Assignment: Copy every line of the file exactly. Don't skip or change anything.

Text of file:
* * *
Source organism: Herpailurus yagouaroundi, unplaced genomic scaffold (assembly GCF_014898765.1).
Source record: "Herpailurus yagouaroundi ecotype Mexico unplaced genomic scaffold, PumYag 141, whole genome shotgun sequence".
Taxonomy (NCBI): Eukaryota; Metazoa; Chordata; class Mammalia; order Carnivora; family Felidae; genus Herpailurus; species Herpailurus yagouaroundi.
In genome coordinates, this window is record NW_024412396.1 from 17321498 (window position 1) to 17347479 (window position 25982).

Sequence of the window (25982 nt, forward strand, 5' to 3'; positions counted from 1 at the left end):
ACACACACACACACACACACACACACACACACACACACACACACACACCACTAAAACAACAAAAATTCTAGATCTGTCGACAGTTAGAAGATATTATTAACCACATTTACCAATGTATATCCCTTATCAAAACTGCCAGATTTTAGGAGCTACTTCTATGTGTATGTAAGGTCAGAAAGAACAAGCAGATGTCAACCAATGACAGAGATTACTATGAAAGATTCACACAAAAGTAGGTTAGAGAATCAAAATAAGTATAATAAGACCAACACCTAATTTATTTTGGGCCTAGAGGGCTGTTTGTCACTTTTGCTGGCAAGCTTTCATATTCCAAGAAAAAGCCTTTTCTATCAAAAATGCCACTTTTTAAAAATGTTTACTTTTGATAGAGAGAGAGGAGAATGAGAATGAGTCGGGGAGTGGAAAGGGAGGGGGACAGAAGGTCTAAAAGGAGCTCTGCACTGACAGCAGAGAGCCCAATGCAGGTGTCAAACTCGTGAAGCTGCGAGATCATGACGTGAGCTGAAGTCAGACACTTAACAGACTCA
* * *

Source organism: Herpailurus yagouaroundi, unplaced genomic scaffold (assembly GCF_014898765.1).
Source record: "Herpailurus yagouaroundi ecotype Mexico unplaced genomic scaffold, PumYag 141, whole genome shotgun sequence".
Taxonomy (NCBI): Eukaryota; Metazoa; Chordata; class Mammalia; order Carnivora; family Felidae; genus Herpailurus; species Herpailurus yagouaroundi.
In genome coordinates, this window is record NW_024412396.1 from 17321498 (window position 1) to 17347479 (window position 25982).

Sequence of the window (25982 nt, forward strand, 5' to 3'; positions counted from 1 at the left end):
ACACACACACACACACACACACACACACACACACACACACACACACACCACTAAAACAACAAAAATTCTAGATCTGTCGACAGTTAGAAGATATTATTAACCACATTTACCAATGTATATCCCTTATCAAAACTGCCAGATTTTAGGAGCTACTTCTATGTGTATGTAAGGTCAGAAAGAACAAGCAGATGTCAACCAATGACAGAGATTACTATGAAAGATTCACACAAAAGTAGGTTAGAGAATCAAAATAAGTATAATAAGACCAACACCTAATTTATTTTGGGCCTAGAGGGCTGTTTGTCACTTTTGCTGGCAAGCTTTCATATTCCAAGAAAAAGCCTTTTCTATCAAAAATGCCACTTTTTAAAAATGTTTACTTTTGATAGAGAGAGAGGAGAATGAGAATGAGTCGGGGAGTGGAAAGGGAGGGGGACAGAAGGTCTAAAAGGAGCTCTGCACTGACAGCAGAGAGCCCAATGCAGGTGTCAAACTCGTGAAGCTGCGAGATCATGACGTGAGCTGAAGTCAGACACTTAACAGACTCA